#06 Dressing Life in Colors: An Interview with Jörg Ehrlich on ODEEH’s perspective

Catwalks in Europe dance to the sound of ODEEH’s exciting and well-adjusted use of color, its bold patterns, and elegant silhouettes, revealing its founder’s Otto Drögsler’s and Jörg Ehrlich’s genuine admiration and true devotion for the women they dress. This German womenswear top fashion brand´s natural sense of freedom is a hand-free opportunity for expression. ODEEH is dynamite! Yet, its founders´ strong creative power is by no means constraint to fashion: from sunglasses, to furniture, to art-galleries, Otto and Jörg enjoy collaborating with other brands based on solid principles.

Listen to Jörg Ehrlich talk about his and Otto Drögsler’s professional path of more than 20 years of experience in established fashion houses such as Chlöe, Escada, Toni Gard and René Lezard and how throughout their entire creative process this powerful duo gains perspective to achieves success. Join an insightful conversation about passion for design, respect for traditional craftsmanship and cultural preservation; love for life, and how keeping a delicate balance between intuition and experience, cosmopolitan cities, and the green fields of Giebelstadt in Bavaria, helps them dress the world in colors.

Links & Info:

And please find attached our current Lookbook (Fall/Winter 22) images

ODEEH Online Shop

ODEEH on Instagram: @odeeh_official


Everything started with a joint trip to Hong Kong, a woman dressing a fabulous coat and a question: Wouldn´t that look gorgeous in Jersey? It was 2008, when after nearly twenty years of experience gathered in different job-stations in stablished fashion houses such as Chlöe and Escada, as well as eleven years of joint work, first being responsible for the women’s and the men’s collections for Tony Gard and later as creative directors of René Lezard, that one of Germany’s womenswear top fashion brands, was born. A Jersey-Collection and a couple of years after, -ODEEH- was already rocking Berlin’s fashion scene at The Mercedes-Benz Fashion Week. And later, in 2014 its designs were shaking Paris Fashion Week’s catwalks too.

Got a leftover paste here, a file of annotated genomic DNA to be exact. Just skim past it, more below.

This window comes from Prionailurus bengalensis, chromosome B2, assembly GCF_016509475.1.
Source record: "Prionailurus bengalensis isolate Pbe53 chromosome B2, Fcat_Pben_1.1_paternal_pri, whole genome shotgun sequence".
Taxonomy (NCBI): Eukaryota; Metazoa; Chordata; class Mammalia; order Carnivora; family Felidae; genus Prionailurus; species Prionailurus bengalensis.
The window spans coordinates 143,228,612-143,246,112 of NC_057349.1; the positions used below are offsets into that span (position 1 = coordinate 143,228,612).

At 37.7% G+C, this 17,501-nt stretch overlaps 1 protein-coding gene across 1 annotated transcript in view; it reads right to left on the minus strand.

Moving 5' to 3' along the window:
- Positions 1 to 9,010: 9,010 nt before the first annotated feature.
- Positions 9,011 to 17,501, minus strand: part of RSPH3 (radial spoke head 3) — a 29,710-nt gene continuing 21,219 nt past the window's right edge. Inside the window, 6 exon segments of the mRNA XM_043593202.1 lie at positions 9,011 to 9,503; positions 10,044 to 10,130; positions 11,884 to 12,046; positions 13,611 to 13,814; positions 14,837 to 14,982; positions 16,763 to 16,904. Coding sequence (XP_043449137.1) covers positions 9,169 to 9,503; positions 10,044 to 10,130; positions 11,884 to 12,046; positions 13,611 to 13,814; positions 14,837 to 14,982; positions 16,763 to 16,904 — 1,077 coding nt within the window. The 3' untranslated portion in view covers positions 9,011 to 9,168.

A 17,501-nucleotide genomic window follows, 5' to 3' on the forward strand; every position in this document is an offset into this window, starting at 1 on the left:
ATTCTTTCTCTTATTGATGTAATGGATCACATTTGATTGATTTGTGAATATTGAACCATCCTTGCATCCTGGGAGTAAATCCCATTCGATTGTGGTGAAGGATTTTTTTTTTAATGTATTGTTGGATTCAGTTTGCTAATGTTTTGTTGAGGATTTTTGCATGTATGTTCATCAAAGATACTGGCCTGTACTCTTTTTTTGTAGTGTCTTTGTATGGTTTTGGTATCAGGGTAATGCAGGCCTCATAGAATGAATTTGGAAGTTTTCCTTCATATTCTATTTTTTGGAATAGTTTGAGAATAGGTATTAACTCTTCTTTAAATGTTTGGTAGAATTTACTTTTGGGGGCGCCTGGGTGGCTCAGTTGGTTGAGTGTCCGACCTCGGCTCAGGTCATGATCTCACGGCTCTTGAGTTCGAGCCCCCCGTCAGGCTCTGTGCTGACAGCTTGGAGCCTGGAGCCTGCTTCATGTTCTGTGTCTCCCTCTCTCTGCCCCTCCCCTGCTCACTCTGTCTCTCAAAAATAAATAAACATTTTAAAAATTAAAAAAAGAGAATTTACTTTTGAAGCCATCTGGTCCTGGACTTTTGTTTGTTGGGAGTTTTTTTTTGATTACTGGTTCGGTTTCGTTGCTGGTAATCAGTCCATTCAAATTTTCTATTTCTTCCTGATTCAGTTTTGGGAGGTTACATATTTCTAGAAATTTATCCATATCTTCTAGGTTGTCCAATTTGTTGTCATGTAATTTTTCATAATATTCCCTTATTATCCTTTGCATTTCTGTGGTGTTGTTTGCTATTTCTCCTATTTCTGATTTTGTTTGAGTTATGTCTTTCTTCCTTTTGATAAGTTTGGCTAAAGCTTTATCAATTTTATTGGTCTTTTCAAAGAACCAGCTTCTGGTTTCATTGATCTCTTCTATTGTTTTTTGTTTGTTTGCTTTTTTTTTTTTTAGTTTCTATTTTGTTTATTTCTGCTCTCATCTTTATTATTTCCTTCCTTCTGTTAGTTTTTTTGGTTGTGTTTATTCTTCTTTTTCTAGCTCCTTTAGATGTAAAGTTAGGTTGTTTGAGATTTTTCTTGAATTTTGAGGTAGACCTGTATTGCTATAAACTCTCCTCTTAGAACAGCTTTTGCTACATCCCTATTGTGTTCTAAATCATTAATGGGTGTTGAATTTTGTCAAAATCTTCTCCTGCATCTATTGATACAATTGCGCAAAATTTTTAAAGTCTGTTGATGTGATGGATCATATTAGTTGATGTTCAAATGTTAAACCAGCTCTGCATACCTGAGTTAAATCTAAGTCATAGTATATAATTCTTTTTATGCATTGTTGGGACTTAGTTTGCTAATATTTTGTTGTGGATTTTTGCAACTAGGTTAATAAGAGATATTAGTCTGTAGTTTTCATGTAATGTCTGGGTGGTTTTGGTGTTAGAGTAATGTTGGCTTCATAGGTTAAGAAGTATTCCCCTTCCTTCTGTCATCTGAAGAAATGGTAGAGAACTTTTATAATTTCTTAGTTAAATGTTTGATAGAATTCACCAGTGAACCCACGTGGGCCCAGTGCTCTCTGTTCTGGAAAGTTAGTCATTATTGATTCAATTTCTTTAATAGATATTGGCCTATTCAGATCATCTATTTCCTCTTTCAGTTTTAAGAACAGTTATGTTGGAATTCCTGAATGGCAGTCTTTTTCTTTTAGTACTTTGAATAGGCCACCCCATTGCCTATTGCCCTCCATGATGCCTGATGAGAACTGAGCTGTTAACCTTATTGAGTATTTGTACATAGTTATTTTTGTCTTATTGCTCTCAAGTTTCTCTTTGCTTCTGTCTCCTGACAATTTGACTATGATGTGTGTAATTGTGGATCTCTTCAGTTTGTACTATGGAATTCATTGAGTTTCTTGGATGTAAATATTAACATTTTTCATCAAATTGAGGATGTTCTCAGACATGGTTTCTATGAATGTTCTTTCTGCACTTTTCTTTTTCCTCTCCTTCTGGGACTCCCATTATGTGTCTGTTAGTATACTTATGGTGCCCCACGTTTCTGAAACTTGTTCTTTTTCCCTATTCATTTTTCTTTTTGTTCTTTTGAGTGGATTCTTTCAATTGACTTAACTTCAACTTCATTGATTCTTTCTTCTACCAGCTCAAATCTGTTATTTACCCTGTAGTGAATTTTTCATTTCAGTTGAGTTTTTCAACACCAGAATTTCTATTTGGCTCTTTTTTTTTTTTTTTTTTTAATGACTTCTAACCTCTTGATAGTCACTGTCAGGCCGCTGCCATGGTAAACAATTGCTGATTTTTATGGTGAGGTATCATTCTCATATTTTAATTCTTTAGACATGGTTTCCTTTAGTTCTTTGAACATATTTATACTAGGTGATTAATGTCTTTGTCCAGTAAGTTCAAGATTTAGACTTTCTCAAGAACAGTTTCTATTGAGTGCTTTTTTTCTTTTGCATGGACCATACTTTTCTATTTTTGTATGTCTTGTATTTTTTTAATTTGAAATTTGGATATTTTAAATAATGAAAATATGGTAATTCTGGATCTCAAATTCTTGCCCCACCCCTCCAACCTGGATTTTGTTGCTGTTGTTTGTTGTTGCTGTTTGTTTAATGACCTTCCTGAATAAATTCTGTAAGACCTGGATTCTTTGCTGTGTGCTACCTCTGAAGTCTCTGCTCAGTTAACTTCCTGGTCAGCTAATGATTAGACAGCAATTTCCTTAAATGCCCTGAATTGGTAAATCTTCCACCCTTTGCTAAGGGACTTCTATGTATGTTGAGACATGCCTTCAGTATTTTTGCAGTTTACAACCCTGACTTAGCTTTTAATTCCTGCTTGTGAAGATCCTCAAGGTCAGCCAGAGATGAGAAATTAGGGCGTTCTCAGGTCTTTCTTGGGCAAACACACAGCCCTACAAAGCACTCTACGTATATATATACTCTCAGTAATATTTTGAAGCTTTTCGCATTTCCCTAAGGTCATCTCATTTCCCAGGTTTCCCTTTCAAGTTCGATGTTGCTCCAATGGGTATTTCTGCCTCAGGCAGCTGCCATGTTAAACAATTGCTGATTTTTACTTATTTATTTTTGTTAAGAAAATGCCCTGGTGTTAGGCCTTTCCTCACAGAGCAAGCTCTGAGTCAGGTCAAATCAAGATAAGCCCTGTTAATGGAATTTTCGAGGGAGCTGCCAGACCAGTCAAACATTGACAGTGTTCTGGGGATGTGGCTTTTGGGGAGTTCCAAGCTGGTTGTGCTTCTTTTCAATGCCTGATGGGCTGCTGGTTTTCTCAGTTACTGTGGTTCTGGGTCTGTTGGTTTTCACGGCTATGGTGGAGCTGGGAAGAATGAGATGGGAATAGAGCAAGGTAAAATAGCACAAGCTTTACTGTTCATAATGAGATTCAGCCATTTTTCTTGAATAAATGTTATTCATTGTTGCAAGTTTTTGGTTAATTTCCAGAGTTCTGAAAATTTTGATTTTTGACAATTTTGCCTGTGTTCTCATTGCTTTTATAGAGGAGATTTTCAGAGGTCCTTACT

Otto Drögsler, was born in Austria. He studied fashion design at the University of Applied Arts Vienna under the mentor wings of masters Karl Lagerfeld and Jil Sander.  During these years he earn the price “Rencontre du Jeune Talent” in St. Gallen and the “Modeateam Wien” award, which granted him a scholarship sponsored by Dietmar Serling in Paris. For his part, after gaining experience as a highly trained men’s tailor, Jörg Ehrlich who was born in Germany in the idyllic town of Limburg an der Lahn in Bavaria, completed a degree in design at the Niederrhein University of Applied Sciences. 

As a natural consequence, Otto has taken over the artistic part of the brand, whereas Jörg masterminds the collections’ conception, oversees the artisanal-manufacturing work, and takes care of the brand’s marketing.

Known for its daring use of exciting colors and bold patterns, the creativity of this power duo is not constraint to fashion: they worked as creative directors of Meissen, the first porcelain manufacture brought to the mark in 1710 and perhaps the most famous world-wide. 

In addition, this power duo enjoys collaborating with other brands in the conception and creation of sunglasses, furniture, and other interior design objects. These joint projects extend further to the art scene with art galleries such as the Gisela Clement Gallery in Bonn and Martina Tauber Fine Art Gallery in München, through co-curation of temporary shows and their display at their two concept stores transformed in art spaces, located in Munich and Berlin, the later, a must-stop during Berlin´s Gallery Weekend. 

ODEEH stands for a now rare atelier tradition working out of respect for the craftsmanship and as an appeal for conscious consumption. Together with the best Italian weavers and silk printers as well highly skilled German artisans, the founders of ODEEH, Otto Drögsler and Jörg Ehrlich, strive for perfection but leave it to the women who wear them, to freely interpret their clothes. 

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